- What is meant by biotransformation?
- What is xenobiotic stress?
- Is alcohol a xenobiotic?
- What metabolizes caffeine?
- What are xenobiotics and their examples?
- Is caffeine a xenobiotic?
- What does the body do to a lipophilic compound during metabolism?
- What are xenobiotics PDF?
- Are xenobiotics harmful?
- Are antibiotics xenobiotics?
- Is Mercury a xenobiotic?
- What is xenobiotic degradation?
- What does prodrug mean?
- What are the phases of biotransformation?
- What is the difference between biotransformation and metabolism?
- Why xenobiotics are recalcitrant?
- How can xenobiotics be of concern to human?
What is meant by biotransformation?
Biotransformation is the process by which a substance changes from one chemical to another (transformed) by a chemical reaction within the body.
Metabolism or metabolic transformations are terms frequently used for the biotransformation process..
What is xenobiotic stress?
Description. Xenobiotics such as drugs, chemotherapy, food additives, and environmental pollutants are foreign chemical compounds to our biological system. These compounds generate several free radicals that lead to increase the oxidative stress in the cells.
Is alcohol a xenobiotic?
Alcohol and xenobiotics share the same oxidative microsomal pathway, which is mainly located in the endoplasmic reticulum of hepatocytes. This pathway involves enzymes that belong to the super family of cytochrome P450 and allows to explain a lot of pharmacokinetic or toxic interactions between alcohol and xenobiotics.
What metabolizes caffeine?
Caffeine is primarily metabolised in the liver by cytochrome P450 enzymes, which are responsible for more than 90% of caffeine clearance19. The enzyme responsible for metabolism of caffeine is coded for by the gene CYP1A2.
What are xenobiotics and their examples?
Xenobiotic is a term used to describe chemical substances that are foreign to animal life and thus includes such examples as plant constituents, drugs, pesticides, cosmetics, flavorings, fragrances, food additives, industrial chemicals and environmental pollutants.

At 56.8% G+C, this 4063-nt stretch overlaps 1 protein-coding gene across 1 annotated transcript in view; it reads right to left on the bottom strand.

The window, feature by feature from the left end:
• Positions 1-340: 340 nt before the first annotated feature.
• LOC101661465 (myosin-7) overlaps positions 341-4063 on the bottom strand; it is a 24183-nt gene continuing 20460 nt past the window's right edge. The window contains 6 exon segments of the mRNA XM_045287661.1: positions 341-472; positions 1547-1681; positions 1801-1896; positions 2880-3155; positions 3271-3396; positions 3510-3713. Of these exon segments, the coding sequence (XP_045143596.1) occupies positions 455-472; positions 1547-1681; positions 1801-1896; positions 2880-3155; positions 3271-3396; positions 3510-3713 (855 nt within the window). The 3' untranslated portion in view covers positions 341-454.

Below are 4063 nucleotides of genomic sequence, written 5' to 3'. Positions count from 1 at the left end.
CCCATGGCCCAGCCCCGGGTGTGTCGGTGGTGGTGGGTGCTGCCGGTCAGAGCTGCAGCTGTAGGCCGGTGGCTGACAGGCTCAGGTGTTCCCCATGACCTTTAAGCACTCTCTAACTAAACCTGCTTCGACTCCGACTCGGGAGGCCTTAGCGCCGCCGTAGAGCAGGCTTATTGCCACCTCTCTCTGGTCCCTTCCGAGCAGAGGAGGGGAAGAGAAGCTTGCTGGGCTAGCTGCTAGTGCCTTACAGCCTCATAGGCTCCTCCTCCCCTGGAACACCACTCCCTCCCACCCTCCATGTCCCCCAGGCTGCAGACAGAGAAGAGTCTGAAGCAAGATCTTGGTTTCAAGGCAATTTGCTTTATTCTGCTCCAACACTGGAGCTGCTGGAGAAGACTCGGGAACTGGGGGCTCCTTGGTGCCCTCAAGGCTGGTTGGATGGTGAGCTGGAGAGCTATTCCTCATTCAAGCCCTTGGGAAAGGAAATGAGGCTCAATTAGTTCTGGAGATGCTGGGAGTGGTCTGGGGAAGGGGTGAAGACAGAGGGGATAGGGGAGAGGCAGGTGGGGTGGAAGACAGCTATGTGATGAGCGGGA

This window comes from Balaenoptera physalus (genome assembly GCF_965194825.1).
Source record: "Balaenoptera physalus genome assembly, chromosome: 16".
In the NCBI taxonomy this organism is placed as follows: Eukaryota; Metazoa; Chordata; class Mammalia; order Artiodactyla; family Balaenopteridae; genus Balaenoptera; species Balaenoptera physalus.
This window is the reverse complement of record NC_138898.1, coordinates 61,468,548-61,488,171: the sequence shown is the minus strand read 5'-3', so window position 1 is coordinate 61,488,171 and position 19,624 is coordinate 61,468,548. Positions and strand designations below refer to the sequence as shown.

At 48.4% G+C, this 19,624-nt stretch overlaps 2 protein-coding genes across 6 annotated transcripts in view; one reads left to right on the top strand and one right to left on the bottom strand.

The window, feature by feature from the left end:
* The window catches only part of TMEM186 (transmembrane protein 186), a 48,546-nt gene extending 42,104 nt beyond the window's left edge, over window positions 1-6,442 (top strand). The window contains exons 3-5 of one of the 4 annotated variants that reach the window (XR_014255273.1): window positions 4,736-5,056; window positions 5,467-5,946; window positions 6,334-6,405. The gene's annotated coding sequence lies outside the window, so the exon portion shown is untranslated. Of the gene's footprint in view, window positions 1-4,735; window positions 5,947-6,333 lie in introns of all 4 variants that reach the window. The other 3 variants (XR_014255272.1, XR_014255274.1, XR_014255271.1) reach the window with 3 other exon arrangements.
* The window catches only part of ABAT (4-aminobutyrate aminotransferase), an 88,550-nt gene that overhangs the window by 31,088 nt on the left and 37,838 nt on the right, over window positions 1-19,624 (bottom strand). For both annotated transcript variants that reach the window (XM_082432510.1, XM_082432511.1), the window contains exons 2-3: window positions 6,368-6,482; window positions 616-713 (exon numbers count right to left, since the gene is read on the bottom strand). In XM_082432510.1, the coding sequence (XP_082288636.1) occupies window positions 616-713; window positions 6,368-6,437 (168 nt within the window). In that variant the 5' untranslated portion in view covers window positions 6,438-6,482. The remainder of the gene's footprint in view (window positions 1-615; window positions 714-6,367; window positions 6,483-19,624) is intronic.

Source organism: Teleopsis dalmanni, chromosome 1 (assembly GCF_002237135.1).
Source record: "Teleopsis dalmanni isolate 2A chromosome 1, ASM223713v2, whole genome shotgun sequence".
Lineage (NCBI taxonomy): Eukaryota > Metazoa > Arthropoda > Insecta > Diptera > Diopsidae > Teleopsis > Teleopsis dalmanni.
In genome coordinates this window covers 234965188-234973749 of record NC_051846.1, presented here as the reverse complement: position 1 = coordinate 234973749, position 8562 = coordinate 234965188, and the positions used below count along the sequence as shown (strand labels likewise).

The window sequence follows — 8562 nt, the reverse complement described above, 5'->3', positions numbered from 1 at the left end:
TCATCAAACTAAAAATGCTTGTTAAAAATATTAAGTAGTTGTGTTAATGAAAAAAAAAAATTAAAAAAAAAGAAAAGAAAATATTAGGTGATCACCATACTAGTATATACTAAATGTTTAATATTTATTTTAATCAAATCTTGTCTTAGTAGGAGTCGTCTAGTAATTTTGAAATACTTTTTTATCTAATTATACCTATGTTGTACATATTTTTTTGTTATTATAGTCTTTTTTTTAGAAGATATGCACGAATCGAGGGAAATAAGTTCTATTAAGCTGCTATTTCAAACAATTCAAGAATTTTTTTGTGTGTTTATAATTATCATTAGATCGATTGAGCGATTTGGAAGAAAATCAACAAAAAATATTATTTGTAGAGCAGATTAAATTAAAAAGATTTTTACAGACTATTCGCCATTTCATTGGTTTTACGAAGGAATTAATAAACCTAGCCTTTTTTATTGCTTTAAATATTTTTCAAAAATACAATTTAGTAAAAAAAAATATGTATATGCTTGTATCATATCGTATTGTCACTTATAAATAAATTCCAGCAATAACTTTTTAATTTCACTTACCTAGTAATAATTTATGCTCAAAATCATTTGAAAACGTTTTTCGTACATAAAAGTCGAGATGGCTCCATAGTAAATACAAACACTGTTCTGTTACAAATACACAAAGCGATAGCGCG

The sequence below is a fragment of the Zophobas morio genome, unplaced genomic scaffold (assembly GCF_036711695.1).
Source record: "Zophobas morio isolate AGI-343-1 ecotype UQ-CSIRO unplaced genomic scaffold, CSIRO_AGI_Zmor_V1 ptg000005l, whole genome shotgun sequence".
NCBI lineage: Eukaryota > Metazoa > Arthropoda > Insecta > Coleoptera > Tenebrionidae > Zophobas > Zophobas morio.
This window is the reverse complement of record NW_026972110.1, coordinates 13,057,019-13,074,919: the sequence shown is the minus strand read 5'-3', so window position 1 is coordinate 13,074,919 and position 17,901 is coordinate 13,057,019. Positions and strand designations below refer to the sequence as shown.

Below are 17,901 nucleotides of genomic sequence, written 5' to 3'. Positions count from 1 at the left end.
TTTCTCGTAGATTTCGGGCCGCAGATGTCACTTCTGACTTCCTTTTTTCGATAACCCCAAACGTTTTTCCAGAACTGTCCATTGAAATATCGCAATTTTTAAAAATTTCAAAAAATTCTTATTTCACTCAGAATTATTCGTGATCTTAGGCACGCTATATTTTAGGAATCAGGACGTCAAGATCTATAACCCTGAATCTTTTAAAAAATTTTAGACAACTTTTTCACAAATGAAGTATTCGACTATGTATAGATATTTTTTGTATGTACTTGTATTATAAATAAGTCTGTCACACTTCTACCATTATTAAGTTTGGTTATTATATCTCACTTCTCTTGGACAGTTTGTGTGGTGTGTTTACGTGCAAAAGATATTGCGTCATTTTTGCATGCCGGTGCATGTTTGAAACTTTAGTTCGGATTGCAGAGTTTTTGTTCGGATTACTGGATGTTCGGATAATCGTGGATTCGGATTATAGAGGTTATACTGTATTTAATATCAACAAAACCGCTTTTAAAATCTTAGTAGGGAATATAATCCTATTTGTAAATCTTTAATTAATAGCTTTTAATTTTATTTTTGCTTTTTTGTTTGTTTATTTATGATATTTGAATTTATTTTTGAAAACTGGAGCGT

Is caffeine a xenobiotic?
Caffeine is one of the most widely used psychoactive drugs in humans, acting as a stimulant, and has been employed as a convenient model xenobiotic in Drosophila research, where it is known to induce the expression of a number of P450 and GST genes in Drosophila S2 cells, larvae and adults [19–22].
What does the body do to a lipophilic compound during metabolism?
Drug metabolism often converts lipophilic compounds into hydrophilic products that are more readily excreted.
What are xenobiotics PDF?
Xenobiotic compounds are man made chemicals that are present in the environment at higher concentration. These are either not produced naturally or are produced at much lower amount than that by man. The compounds that resist biodegradation and persist in the environment for long period of time are called recalcitrant.
Are xenobiotics harmful?
Origin of Xenobiotics Some organisms may also form them as a part of their defense system, e.g., mycotoxins, bacterial and herbal toxins, etc., and xenobiotics become harmful when entering the food chain. Contemporary human exposure to xenobiotics is unavoidable, as they are omnipresent.
Are antibiotics xenobiotics?
The most studied xenobiotics affecting microbes are antibiotics. These medicinal weapons against disease have been with us for some 70 years and for the most part have helped save millions of lives.
Is Mercury a xenobiotic?
Abstract. Xenobiotic-metals such as mercury (Hg) and silver (Ag) induce an H-2 linked antinucleolar autoantibody (ANolA) production in susceptible mice.
What is xenobiotic degradation?
In other words, defined as the ability of microorganisms to convert toxic chemicals (xenobiotics) to simpler non-toxic compounds by synthesis of certain enzymes • Biodegradation of xenobiotics can be affected by substrate specificity, nutrition source, temperature, pH etc. …
What does prodrug mean?
Prodrug: A precursor (forerunner) of a drug. A prodrug must undergo chemical conversion by metabolic processes before becoming an active pharmacological agent. For example, sulfasalazine is a prodrug. It is not active in its ingested form.
What are the phases of biotransformation?
Biotransformation Reaction Phases They are usually classified as Phase I and Phase II reactions. Phase I reactions are generally reactions which modify the chemical by adding a functional structure.
What is the difference between biotransformation and metabolism?
In short, “metabolism of drugs” is a form of biotransformation which happens to drugs in a body, whereas “biotransformation” is a more general term which applies equally well to the actions of a disembodied enzyme digesting an oil slick.
Why xenobiotics are recalcitrant?
But some xenobiotics are recalcitrant in nature because of various reasons. Some of them cannot be used as substrate by microbes, some cannot transport them due to absence of transporting enzymes and some are in accessible to microbes due to larger structure and insolubility.
How can xenobiotics be of concern to human?
With the development of the society, the xenobiotics have brought high potential risk to human and animal. Insecticides bring high risk to human and animal through food, water, and air. …